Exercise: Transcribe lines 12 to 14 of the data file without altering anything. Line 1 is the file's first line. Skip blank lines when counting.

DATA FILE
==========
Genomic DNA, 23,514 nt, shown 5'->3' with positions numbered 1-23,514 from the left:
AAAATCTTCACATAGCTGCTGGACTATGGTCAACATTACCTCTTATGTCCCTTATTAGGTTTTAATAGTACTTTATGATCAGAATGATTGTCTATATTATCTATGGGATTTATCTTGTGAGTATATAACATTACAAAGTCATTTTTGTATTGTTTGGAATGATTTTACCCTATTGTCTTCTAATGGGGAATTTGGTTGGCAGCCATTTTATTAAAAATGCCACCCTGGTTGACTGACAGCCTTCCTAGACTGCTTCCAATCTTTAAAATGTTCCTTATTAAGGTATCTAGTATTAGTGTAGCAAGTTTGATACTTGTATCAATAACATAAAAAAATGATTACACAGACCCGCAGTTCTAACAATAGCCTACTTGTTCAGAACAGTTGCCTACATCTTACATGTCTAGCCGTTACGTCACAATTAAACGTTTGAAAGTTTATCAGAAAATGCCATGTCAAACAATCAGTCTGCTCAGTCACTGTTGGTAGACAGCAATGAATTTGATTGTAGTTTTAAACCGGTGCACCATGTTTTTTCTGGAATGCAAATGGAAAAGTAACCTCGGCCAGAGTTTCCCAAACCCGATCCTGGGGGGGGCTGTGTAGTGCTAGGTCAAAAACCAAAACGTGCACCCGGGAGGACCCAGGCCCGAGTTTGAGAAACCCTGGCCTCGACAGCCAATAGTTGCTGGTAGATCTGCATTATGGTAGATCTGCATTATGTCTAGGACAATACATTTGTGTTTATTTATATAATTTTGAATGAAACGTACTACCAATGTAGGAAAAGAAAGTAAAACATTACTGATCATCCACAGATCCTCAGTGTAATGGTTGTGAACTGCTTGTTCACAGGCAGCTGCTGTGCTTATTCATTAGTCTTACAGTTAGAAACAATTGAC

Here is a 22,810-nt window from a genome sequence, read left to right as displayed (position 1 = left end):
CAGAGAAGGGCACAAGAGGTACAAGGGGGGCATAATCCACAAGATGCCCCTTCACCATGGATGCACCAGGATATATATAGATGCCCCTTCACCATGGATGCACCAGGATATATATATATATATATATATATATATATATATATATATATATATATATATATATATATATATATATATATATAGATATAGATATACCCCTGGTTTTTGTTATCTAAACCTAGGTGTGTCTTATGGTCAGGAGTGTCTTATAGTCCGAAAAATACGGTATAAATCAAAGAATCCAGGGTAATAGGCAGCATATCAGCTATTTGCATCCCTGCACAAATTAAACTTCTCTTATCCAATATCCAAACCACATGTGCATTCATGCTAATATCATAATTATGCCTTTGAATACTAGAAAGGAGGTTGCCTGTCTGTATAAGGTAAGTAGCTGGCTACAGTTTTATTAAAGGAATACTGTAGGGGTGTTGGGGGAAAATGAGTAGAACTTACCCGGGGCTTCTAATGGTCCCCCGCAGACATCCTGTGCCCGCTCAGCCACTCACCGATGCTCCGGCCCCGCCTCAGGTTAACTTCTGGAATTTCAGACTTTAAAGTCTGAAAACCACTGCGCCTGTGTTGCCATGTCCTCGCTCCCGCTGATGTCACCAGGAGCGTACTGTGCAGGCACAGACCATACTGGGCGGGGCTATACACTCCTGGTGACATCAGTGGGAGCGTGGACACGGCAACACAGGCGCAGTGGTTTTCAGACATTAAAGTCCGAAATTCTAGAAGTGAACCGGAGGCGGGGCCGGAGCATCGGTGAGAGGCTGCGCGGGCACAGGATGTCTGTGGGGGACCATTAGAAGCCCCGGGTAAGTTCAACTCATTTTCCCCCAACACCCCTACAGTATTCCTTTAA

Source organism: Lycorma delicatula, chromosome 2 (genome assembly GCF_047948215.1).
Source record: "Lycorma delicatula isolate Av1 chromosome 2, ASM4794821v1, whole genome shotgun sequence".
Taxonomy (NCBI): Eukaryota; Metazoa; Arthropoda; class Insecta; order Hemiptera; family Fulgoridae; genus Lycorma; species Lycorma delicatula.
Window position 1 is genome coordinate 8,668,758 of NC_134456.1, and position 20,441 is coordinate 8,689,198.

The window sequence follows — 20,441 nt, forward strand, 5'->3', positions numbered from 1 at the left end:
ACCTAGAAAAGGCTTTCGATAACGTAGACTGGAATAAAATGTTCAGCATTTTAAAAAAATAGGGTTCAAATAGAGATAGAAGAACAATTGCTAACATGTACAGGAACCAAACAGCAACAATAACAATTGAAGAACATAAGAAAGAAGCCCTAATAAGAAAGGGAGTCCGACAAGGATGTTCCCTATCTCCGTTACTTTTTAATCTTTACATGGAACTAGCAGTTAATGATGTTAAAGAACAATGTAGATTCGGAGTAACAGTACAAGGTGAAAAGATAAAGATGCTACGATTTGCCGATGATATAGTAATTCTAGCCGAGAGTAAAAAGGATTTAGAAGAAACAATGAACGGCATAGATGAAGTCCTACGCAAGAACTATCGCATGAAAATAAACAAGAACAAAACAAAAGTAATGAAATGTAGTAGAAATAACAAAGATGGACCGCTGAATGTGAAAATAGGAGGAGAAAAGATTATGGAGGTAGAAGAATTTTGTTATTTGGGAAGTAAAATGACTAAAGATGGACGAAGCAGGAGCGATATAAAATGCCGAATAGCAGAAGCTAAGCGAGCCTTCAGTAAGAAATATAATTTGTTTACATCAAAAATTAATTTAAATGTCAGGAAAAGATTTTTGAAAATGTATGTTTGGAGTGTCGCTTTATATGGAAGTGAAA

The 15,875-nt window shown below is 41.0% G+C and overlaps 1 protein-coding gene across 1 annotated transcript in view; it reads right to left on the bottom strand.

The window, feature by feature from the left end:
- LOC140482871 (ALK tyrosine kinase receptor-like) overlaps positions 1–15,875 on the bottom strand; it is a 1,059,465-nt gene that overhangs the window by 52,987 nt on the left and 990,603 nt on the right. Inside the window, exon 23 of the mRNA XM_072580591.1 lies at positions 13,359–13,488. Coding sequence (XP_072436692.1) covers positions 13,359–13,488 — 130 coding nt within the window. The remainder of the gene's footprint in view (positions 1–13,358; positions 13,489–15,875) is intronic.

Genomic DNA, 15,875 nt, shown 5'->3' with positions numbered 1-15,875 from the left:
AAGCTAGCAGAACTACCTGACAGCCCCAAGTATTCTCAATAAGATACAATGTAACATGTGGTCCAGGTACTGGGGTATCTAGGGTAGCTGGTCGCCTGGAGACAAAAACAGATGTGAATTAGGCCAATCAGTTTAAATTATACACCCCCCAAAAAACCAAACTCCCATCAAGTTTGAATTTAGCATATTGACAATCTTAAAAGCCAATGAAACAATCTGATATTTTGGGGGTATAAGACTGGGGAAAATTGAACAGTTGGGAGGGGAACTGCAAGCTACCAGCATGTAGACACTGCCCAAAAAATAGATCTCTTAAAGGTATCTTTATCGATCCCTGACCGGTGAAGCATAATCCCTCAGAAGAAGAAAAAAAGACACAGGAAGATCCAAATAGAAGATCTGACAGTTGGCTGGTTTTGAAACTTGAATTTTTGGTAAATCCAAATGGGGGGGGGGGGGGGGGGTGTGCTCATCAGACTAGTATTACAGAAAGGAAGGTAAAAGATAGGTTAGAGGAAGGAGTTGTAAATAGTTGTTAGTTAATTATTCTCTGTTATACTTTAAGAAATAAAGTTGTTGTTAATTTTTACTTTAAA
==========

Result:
The window, feature by feature from the left end:
- LOC140482871 (ALK tyrosine kinase receptor-like) overlaps positions 1–15,875 on the bottom strand; it is a 1,059,465-nt gene that overhangs the window by 52,987 nt on the left and 990,603 nt on the right. Inside the window, exon 23 of the mRNA XM_072580591.1 lies at positions 13,359–13,488. Coding sequence (XP_072436692.1) covers positions 13,359–13,488 — 130 coding nt within the window. The remainder of the gene's footprint in view (positions 1–13,358; positions 13,489–15,875) is intronic.

Genomic DNA, 15,875 nt, shown 5'->3' with positions numbered 1-15,875 from the left: